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Mink slaughtered for fear of COVID-19 infection emerge from the grave


The animals were euthanized because it was feared that they would infect humans with a mutated form of the new coronavirus.

A group of animals that had the new coronavirus, with a mutated strain, are rising from their grave after being sacrificed to avoid contagion.

The minks that Denmark had to slaughter a few weeks ago had been put in a mass grave, but in recent days they began to peek out from the ground.

"We believe it is the remains of the minks that were at the top" of the pit, Jannike Elmegaard of Denmark's vet association told the Associated Press news agency.

According to Elmegaard, the appearance of these "zombie minks" is due to a natural process in which the remains are emitting gases that

raise the corpses

, because the land in which the animals were buried was very sandy.

A group of caged minks at a farm in Naestved, Denmark, on November 6, 2020.Ritzau Scanpix / Mads Claus Rasmussen via Reuters /

The minks had been infected with SARS-CoV2 from humans, but the virus mutated within the animals and they subsequently infected at least 11 people in the Danish province of West Jutland.

That led authorities to have to eliminate the animals - some 15 million in total, both from Jutland and from other parts of the country where there were infections among mammals - in early November.

The main fear was that

potential infections from the mutation would become uncontrollable, both in Denmark and around the world

if they spread, mainly because the mutation might not respond to vaccines in development.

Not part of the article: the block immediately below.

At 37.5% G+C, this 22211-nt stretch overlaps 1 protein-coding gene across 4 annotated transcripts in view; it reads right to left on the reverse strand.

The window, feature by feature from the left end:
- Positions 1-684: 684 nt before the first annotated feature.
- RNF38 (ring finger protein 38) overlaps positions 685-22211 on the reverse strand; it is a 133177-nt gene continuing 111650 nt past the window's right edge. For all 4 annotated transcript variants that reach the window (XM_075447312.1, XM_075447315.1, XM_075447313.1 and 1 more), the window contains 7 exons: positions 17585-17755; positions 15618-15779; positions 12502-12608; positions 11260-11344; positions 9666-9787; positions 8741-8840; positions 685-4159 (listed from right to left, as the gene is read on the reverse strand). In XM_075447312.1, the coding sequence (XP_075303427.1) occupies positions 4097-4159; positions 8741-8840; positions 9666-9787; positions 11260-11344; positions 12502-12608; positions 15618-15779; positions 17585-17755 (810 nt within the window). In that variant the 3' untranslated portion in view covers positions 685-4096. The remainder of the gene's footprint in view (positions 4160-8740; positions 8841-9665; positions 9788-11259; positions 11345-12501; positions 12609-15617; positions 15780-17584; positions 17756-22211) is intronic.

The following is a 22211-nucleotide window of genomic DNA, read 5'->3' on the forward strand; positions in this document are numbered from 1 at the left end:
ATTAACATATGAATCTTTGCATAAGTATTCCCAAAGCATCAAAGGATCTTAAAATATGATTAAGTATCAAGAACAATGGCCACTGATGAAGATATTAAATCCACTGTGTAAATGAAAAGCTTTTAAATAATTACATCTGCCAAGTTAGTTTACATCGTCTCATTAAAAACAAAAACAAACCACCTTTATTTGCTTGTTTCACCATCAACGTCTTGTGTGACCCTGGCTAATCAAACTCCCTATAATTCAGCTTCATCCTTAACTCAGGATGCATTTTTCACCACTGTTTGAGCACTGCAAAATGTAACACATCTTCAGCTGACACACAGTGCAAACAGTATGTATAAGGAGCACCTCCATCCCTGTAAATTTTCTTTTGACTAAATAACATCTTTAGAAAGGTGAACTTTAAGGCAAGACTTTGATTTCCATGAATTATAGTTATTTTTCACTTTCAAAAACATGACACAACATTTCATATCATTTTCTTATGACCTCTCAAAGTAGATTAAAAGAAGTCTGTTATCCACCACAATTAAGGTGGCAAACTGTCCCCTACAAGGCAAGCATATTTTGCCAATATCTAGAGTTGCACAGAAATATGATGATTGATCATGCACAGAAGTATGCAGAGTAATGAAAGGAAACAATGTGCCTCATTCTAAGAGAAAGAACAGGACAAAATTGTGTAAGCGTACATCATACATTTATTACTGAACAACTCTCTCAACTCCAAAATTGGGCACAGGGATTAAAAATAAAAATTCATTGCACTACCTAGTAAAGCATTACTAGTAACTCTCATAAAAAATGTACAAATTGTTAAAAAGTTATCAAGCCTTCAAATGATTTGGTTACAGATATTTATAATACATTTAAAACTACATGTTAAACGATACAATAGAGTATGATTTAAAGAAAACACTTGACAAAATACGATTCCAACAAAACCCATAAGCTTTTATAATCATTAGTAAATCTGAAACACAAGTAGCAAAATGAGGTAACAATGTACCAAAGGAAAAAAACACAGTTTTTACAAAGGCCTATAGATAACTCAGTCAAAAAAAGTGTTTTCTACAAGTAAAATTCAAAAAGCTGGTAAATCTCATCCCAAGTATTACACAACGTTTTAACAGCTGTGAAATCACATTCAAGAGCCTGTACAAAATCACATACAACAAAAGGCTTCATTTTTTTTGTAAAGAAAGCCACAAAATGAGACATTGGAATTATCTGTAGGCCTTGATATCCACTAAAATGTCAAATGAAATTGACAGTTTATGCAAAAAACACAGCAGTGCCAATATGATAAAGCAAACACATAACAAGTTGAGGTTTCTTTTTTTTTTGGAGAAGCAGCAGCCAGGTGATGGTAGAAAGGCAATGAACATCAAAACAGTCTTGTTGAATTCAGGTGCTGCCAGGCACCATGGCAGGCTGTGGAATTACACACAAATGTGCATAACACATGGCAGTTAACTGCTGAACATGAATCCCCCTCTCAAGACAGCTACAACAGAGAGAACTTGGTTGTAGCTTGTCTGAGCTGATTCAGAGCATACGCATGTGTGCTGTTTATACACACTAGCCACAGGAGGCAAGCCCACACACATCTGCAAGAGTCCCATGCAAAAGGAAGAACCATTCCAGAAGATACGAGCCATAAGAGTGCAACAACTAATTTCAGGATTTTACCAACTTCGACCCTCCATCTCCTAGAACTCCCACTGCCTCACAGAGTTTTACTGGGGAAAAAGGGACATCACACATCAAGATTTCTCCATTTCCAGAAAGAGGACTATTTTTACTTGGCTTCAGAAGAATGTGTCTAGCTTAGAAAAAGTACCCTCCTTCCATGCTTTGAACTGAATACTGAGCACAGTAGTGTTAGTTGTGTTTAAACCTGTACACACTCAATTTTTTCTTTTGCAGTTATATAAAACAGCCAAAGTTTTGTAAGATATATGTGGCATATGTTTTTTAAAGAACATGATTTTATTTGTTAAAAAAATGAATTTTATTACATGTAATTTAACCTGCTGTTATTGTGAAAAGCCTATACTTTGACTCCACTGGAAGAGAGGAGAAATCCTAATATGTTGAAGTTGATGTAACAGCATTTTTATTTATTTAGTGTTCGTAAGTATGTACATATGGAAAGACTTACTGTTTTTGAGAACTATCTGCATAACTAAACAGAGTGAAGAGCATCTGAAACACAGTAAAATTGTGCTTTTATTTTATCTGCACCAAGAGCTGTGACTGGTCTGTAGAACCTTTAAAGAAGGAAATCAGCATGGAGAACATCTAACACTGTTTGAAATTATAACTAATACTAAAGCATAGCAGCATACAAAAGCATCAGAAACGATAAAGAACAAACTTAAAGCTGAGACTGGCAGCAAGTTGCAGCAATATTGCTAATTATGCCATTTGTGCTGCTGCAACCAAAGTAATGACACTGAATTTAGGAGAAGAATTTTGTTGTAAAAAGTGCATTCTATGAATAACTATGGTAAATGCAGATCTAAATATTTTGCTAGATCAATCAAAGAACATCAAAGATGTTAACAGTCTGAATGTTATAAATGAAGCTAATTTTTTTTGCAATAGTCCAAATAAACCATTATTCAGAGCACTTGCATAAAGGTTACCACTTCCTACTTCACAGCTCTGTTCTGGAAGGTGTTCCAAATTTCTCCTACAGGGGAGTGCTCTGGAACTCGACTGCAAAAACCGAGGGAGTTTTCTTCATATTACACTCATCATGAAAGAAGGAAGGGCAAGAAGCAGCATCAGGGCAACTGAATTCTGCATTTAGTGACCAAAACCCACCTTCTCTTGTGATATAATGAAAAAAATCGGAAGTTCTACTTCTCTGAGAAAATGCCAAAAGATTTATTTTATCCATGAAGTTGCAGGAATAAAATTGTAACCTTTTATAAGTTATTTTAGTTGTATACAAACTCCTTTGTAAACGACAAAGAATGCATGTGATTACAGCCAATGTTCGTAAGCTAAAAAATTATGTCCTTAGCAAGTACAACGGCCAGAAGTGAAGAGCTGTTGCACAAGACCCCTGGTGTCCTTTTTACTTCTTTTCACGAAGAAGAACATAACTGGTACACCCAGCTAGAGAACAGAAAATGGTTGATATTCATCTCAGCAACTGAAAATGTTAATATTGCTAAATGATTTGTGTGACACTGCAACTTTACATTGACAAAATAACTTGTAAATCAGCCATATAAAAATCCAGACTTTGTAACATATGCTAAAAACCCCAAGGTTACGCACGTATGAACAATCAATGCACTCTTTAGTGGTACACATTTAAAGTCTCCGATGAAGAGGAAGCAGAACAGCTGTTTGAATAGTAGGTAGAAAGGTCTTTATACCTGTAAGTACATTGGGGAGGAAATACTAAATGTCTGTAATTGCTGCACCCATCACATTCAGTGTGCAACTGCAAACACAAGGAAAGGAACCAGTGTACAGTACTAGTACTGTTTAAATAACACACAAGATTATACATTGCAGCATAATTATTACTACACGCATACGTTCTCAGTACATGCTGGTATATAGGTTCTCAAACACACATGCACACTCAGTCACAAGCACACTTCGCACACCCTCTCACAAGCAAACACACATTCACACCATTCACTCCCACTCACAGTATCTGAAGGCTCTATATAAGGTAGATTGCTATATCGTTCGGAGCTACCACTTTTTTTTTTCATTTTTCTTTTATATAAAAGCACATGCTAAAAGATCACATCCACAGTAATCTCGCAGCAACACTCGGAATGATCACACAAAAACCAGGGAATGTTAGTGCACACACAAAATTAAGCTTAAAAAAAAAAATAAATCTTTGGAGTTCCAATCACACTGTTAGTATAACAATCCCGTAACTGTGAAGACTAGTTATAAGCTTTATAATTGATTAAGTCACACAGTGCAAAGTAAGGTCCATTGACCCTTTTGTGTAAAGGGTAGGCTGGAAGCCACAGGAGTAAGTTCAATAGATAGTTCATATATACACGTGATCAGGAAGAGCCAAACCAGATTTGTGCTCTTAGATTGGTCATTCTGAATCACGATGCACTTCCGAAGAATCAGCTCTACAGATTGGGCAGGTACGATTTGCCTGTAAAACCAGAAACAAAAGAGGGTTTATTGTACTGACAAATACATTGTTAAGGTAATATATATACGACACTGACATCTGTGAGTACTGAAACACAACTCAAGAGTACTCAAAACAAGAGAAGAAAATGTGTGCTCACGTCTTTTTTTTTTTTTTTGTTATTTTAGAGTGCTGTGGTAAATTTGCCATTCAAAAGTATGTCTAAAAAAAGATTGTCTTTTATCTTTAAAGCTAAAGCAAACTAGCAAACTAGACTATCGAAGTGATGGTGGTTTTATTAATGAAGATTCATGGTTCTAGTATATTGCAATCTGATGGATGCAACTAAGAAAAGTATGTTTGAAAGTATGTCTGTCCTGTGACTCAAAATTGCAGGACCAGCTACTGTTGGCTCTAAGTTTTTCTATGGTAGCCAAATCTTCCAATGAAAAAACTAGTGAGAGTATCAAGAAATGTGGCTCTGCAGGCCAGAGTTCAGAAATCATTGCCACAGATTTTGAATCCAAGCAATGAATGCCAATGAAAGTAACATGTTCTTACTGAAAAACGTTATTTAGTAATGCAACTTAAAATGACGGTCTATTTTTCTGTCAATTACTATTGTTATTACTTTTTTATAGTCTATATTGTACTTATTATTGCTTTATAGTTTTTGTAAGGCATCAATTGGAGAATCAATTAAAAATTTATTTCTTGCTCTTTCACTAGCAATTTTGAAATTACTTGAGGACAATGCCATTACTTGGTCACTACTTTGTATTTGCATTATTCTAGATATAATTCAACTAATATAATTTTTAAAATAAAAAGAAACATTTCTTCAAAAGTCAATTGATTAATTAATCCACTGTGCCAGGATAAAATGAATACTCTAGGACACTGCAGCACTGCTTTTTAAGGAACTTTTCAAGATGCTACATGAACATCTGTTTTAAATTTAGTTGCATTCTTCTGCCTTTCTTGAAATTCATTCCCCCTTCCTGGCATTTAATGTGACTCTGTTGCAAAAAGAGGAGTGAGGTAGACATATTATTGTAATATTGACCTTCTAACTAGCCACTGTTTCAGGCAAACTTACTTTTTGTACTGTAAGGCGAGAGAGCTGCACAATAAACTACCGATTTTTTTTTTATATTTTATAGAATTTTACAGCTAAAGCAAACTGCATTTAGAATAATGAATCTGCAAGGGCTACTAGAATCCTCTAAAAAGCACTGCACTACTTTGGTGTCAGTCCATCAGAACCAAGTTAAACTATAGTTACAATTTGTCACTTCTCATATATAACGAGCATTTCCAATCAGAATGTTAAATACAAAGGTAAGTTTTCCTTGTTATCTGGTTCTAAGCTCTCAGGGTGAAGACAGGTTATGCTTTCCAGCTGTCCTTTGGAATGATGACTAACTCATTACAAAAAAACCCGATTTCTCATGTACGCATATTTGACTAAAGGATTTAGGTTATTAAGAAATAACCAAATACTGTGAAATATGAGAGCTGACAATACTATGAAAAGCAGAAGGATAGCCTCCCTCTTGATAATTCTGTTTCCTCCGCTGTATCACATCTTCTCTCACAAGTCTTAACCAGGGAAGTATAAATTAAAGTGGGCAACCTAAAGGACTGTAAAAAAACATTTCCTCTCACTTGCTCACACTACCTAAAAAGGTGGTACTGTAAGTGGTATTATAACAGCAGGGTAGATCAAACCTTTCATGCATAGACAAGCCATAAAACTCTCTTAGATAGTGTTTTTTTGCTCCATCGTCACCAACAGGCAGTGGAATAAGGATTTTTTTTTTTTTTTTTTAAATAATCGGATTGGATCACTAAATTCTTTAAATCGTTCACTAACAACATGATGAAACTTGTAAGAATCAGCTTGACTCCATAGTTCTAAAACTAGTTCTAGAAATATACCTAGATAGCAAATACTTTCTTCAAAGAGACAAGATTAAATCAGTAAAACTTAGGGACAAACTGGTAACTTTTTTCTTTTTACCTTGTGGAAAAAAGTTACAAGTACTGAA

[First killer hornet nest found in America]

There is also concern among locals that the mass grave is very

close to areas with underground water reserves

that could have become contaminated despite the fact that the slaughtered animals were disinfected and covered with lime.

So far there is no evidence of such contamination, and there is no record yet that the virus that causes COVID-19 can be transmitted through water since it is filtered to be drinkable.

Several mayors have now called for the remains of the animals to be cremated instead of leaving them in the three-foot-deep trench.

[Scientists Investigate Possible COVID-19 Mutation]

It is possible that "there are still very small amounts of bacteria or other on the skins," Danish national police spokesman Thomas Kristensen told DR state television.

"It is never sanitary to approach dead animals, so of course you should not approach these minks either," he added.

The decision to euthanize the animals was made with a

vote in the



, which also passed a law prohibiting the breeding of minks until the end of 2021 and plans to financially compensate the nearly 6,000 Danes who are engaged in such breeding.

Coronavirus: Can animals transmit the disease?

March 30, 202001: 46

Minks, or 


 in English, are normally

bred to sell their fur.

Mink farms in Denmark generate the largest supply of the fur in the world, while mainland China and Hong Kong are the most widely purchased countries.

The environmental group Greenpeace organized protests in several cities to warn that the trade in animals for their skins is one of the factors that promotes pandemics.

Scientific studies have precisely warned that this happens

when the natural habitat of animals is affected

, with deforestation or changes to biodiversity for livestock or large-scale breeding;

many times the species that survive the change (such as bats) are more likely to harbor disease.

Denmark had as of Wednesday 74,000 cases of people infected with COVID-19 and about 800 deaths due to the new coronavirus, according to data from Johns Hopkins University.

Source: telemundo

All news articles on 2020-11-27

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